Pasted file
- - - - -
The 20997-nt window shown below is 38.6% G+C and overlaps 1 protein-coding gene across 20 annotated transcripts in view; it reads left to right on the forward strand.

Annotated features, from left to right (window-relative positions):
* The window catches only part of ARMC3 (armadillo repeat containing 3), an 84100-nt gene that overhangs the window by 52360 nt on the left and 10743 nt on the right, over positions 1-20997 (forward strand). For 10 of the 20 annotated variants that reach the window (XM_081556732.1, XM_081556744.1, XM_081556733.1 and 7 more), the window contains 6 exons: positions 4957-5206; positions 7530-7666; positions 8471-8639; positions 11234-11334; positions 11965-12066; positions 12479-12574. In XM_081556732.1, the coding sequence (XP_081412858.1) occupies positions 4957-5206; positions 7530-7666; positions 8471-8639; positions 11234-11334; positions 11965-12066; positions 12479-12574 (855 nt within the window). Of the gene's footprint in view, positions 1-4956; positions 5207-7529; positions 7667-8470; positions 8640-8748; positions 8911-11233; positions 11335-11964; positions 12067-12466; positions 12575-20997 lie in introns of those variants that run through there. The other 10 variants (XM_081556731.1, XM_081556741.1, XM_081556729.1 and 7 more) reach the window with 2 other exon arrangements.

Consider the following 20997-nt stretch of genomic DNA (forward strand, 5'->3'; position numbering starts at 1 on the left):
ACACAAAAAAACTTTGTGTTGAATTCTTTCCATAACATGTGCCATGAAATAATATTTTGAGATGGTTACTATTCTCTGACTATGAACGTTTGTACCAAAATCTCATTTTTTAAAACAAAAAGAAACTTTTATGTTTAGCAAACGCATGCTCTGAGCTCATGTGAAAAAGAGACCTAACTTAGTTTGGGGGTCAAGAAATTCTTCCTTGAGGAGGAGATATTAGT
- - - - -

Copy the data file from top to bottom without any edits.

The 20997-nt window shown below is 38.6% G+C and overlaps 1 protein-coding gene across 20 annotated transcripts in view; it reads left to right on the forward strand.

Annotated features, from left to right (window-relative positions):
* The window catches only part of ARMC3 (armadillo repeat containing 3), an 84100-nt gene that overhangs the window by 52360 nt on the left and 10743 nt on the right, over positions 1-20997 (forward strand). For 10 of the 20 annotated variants that reach the window (XM_081556732.1, XM_081556744.1, XM_081556733.1 and 7 more), the window contains 6 exons: positions 4957-5206; positions 7530-7666; positions 8471-8639; positions 11234-11334; positions 11965-12066; positions 12479-12574. In XM_081556732.1, the coding sequence (XP_081412858.1) occupies positions 4957-5206; positions 7530-7666; positions 8471-8639; positions 11234-11334; positions 11965-12066; positions 12479-12574 (855 nt within the window). Of the gene's footprint in view, positions 1-4956; positions 5207-7529; positions 7667-8470; positions 8640-8748; positions 8911-11233; positions 11335-11964; positions 12067-12466; positions 12575-20997 lie in introns of those variants that run through there. The other 10 variants (XM_081556731.1, XM_081556741.1, XM_081556729.1 and 7 more) reach the window with 2 other exon arrangements.

Consider the following 20997-nt stretch of genomic DNA (forward strand, 5'->3'; position numbering starts at 1 on the left):
ACACAAAAAAACTTTGTGTTGAATTCTTTCCATAACATGTGCCATGAAATAATATTTTGAGATGGTTACTATTCTCTGACTATGAACGTTTGTACCAAAATCTCATTTTTTAAAACAAAAAGAAACTTTTATGTTTAGCAAACGCATGCTCTGAGCTCATGTGAAAAAGAGACCTAACTTAGTTTGGGGGTCAAGAAATTCTTCCTTGAGGAGGAGATATTAGT